MYRTLE BEACH, S.C. – Along the shoreline of Myrtle Beach, Darrell Kimrey paints and waits.
“It's very slow – it’s troubling,” he said.
The store – Splish and Splash Airbrush – sits just across the street from the Myrtle Beach boardwalk. South Carolina’s governor recently allowed some non-essential businesses, like that one, to reopen. Despite that, though, customers are nowhere to be found.
“I mean, you see the streets,” Kimrey said. “There's nobody out here.”
Businesses in coastal communities that rely on beach tourism know they have a limited window where they can make enough money to get through the year. Now, the coronavirus has narrowed that window even more.
“We have a very strong spring season that was decimated this year,” said Karen Riordan, president and CEO of the Myrtle Beach Area Chamber of Commerce and Convention & Visitors Bureau.
She said the Myrtle Beach area saw a record-breaking 20 million visitors last year.
This year won’t even come close.
“It's going to be slow and our business community, I think, is trying to be very patient and understand that,” she said.
Still, Riordan said they, and those in other coastal communities, may have reasons to be optimistic about the summer – reasons backed up by data.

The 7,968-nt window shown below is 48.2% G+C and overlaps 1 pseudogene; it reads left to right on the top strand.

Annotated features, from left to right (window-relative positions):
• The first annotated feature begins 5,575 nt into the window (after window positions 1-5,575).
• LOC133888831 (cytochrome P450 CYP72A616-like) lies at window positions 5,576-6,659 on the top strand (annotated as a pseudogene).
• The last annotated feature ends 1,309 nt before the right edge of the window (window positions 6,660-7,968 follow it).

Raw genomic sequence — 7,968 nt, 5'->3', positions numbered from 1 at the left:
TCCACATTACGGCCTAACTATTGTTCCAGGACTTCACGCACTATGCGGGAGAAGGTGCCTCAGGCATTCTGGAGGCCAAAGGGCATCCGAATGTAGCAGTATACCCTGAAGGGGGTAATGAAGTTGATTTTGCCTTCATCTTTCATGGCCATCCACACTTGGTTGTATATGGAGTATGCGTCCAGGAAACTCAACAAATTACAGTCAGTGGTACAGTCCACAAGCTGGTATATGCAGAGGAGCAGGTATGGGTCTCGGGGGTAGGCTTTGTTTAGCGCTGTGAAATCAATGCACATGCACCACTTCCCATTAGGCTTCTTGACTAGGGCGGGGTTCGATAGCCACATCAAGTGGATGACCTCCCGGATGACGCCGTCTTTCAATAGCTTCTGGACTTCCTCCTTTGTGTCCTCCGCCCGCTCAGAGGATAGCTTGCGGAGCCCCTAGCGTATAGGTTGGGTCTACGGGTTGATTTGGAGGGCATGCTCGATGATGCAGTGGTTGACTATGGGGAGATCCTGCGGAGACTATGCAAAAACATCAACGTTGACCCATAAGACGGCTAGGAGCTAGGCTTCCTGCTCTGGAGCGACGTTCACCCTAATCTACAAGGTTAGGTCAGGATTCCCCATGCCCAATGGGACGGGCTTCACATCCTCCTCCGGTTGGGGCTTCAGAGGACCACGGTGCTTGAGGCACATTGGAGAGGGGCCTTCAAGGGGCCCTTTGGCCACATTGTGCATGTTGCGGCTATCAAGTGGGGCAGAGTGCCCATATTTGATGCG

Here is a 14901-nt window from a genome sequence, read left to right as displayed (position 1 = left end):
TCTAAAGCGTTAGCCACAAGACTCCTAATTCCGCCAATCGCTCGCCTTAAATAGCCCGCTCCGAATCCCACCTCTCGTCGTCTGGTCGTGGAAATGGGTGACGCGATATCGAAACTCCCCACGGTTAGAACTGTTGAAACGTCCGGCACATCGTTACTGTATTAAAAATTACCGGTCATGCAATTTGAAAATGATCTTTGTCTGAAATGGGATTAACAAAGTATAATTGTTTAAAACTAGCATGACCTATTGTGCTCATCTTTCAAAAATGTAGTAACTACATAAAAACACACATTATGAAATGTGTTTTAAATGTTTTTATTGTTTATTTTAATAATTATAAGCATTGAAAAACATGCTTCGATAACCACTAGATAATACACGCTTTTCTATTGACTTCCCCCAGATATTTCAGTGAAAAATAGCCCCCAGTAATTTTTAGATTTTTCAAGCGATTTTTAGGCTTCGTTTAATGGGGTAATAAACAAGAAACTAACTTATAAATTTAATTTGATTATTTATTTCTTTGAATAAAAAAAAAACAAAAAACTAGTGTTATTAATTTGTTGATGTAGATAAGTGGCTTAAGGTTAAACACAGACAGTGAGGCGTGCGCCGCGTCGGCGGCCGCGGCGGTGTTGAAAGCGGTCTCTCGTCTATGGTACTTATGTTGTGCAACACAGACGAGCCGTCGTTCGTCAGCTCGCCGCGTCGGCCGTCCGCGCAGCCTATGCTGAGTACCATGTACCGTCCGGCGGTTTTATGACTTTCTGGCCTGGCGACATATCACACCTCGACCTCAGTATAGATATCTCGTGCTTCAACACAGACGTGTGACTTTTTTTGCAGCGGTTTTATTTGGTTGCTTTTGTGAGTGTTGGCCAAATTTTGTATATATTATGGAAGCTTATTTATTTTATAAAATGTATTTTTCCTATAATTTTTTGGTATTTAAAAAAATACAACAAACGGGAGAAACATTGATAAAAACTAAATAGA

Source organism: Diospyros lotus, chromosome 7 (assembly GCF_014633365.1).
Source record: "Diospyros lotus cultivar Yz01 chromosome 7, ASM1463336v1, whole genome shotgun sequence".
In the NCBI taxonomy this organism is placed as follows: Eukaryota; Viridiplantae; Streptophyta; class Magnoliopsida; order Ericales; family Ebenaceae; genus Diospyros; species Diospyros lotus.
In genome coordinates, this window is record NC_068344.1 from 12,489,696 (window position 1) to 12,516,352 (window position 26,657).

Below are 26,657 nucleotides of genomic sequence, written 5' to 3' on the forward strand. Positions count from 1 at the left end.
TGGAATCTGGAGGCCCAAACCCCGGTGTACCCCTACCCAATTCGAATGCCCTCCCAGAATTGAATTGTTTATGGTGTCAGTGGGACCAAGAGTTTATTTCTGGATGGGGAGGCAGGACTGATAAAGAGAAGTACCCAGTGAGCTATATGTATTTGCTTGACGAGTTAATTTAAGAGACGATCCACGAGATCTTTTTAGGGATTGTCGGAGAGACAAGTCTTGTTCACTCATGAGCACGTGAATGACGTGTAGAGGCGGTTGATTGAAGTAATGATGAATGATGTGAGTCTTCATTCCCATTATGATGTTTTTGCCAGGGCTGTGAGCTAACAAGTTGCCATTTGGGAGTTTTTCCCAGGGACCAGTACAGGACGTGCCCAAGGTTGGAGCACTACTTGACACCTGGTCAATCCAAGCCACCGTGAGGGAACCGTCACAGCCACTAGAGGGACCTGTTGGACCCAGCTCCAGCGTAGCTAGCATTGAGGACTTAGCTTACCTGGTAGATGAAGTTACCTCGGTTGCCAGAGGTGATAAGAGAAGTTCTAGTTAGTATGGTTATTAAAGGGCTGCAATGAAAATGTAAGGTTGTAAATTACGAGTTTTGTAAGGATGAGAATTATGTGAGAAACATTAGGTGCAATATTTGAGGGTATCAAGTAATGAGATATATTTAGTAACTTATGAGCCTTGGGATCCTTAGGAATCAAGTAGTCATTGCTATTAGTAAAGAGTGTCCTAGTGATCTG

“Research that tells us that the safest place people feel right now, from a travel standpoint, is their car – and we are a 92% drive market,” Riordan said. “So, the vast majority of the people who come to vacation in Myrtle Beach are coming via their car with their families.”
Whether they feel safe enough to come out remains to be seen. More than a week after reopening, Darrell Kimrey waits for anyone still willing to make the trek to the shore.
“Support your local businesses. I mean, we're trying to make it,” he said. “We're trying to make something of ourselves for everyone. We want to give out a good product. We can't do that without the people.”
People who will have the ultimate say, on whether or not to return.